Telecom regulator of Afghanistan this week wrote to Internet service suppliers instructing them to jam the messaging services Telegram and WhatsApp but it was not instantly apparent whether they had obeyed. Use of mobile instant messaging services and social media has blew up in Afghanistan over last few years. Civil rights groups and social media consumers responded with anger to initial reports of the decision and the letter propelled by ATRA, the telecoms regulator, was hugely posted on social media.
Some media reports, mentioning nameless sources, claimed that decision had been instructed by the National Directorate for Security to prevent the utilization of the encrypted messaging services by insurgent groups such as the Taliban. It was not instantly possible to verify the reports. The Shahzad Aryobee, current minister for telecommunications, published a message on Facebook claiming that the telecoms regulator had been instructed to put a steady jam on the facilities to enhance their performance after grievances had been received.
“The government is pledged to freedom of speech and is aware that it is a fundamental civil right for our population,” he claimed. The letter by ATRA, dated Nov. 1 and inked by an administrator of the regulator, ordered Internet firms to block Facebook Inc.’s WhatsApp and Telegram services straight away for a time of 20 Days. On the other hand, the service operated usually last week and still seemed to be operating normally on both private service providers and state-owned operator Salaam.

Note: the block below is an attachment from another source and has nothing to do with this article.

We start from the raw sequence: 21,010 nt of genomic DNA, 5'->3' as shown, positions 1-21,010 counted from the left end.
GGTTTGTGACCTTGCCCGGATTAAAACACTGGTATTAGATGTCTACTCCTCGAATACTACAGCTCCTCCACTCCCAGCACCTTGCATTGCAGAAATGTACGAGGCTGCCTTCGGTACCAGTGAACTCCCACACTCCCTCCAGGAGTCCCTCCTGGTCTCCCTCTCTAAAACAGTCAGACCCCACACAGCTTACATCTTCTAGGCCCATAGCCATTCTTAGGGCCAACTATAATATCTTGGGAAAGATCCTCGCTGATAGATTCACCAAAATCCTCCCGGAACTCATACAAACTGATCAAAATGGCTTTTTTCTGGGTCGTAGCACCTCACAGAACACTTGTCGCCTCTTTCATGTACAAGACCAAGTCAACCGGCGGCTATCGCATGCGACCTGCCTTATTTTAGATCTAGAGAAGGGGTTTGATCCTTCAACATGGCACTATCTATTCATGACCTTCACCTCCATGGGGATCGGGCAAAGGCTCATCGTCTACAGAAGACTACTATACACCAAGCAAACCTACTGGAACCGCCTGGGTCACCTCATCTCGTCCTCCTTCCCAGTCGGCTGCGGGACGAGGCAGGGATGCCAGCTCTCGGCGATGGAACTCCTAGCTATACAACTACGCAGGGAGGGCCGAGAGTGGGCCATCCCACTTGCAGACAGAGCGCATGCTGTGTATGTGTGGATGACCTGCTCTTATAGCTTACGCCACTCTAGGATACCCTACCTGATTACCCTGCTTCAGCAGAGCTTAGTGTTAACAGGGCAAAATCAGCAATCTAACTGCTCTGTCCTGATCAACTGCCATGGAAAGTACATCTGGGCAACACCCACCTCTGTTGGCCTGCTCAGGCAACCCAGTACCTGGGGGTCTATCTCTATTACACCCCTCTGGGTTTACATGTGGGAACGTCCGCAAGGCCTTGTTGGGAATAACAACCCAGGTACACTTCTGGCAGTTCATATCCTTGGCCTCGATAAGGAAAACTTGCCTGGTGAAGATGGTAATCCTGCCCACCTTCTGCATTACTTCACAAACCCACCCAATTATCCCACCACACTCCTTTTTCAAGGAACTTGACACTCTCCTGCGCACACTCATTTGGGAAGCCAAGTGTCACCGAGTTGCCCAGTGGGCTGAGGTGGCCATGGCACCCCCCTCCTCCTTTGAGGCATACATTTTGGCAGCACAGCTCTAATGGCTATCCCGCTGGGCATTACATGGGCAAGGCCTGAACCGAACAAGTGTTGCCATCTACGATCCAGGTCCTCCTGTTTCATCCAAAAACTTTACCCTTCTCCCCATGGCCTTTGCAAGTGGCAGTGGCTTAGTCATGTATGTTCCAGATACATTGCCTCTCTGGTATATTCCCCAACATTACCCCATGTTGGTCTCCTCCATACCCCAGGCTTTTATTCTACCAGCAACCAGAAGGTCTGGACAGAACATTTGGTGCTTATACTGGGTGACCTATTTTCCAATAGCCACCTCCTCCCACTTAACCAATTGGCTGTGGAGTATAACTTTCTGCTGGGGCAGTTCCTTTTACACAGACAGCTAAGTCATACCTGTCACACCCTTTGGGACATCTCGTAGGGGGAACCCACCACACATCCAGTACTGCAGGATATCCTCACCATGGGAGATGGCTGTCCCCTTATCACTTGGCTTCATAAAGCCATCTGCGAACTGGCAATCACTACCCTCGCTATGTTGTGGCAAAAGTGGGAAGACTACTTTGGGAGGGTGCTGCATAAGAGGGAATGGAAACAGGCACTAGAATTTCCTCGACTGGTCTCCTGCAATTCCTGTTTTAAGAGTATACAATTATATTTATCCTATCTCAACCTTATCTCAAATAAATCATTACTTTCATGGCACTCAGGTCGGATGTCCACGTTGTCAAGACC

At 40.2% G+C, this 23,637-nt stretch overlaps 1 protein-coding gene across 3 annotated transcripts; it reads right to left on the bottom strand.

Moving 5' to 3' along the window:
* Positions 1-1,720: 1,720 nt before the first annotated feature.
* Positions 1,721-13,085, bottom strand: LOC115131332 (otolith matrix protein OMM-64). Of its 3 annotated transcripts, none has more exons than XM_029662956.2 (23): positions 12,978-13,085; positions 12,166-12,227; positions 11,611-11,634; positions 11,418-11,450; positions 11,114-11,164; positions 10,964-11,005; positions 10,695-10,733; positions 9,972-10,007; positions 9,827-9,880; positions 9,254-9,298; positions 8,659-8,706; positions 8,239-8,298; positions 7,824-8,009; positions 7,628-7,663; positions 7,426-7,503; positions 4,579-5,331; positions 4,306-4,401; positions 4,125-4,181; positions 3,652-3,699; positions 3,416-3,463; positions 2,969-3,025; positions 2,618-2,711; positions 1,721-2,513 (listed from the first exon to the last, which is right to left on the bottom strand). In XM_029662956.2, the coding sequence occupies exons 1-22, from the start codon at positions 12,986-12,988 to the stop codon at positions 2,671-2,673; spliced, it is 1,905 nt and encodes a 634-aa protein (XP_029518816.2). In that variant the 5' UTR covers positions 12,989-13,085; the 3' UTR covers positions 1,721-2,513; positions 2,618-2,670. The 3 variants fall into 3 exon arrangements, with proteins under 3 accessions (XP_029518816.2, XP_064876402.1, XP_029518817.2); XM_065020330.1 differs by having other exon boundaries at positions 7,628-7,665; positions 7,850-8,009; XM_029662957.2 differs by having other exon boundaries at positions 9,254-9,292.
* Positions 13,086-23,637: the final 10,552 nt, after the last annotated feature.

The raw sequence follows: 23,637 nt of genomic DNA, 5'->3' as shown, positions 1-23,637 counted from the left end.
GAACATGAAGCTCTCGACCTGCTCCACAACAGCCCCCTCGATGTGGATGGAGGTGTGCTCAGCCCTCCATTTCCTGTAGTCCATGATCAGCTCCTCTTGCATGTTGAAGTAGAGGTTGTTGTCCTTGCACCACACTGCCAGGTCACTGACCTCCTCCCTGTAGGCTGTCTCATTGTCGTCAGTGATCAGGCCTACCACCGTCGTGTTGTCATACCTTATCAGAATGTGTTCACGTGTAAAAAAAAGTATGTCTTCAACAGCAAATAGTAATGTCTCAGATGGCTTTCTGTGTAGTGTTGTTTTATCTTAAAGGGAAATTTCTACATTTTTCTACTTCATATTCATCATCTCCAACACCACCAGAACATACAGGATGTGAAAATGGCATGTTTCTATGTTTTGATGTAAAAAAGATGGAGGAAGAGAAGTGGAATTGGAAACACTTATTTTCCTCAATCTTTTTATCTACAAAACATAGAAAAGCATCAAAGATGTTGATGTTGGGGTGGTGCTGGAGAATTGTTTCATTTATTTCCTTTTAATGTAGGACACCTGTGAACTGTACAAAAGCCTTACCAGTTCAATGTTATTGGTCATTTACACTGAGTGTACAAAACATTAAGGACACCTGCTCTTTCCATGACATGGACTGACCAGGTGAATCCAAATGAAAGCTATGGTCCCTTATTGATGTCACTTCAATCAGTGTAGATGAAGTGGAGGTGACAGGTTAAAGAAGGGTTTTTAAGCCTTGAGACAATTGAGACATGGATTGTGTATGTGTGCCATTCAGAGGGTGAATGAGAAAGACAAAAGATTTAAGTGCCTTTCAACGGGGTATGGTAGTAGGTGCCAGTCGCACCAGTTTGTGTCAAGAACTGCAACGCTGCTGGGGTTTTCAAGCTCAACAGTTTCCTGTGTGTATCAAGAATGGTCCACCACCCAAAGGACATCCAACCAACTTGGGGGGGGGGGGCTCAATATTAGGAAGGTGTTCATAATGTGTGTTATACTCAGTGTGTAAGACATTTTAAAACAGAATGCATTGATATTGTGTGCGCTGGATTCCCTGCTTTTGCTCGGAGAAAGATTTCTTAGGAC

Last week, there were reports of disruptions but it was not obvious if they were posed by the unrelated problems with WhatsApp services that were felt in various nations or by a deliberate shutdown. In Afghanistan, mobile phone facilities have been one of the huge success stories since the Taliban were expelled from power in 2001 by a U.S.-led campaign, but there are also frequent grievances from consumers about coverage and quality. WhatsApp and analogous services, comprising Viber and Facebook Messenger, are hugely utilized by members of the government and Afghan politicians as well as by the Taliban that has a complicated social media process of its own.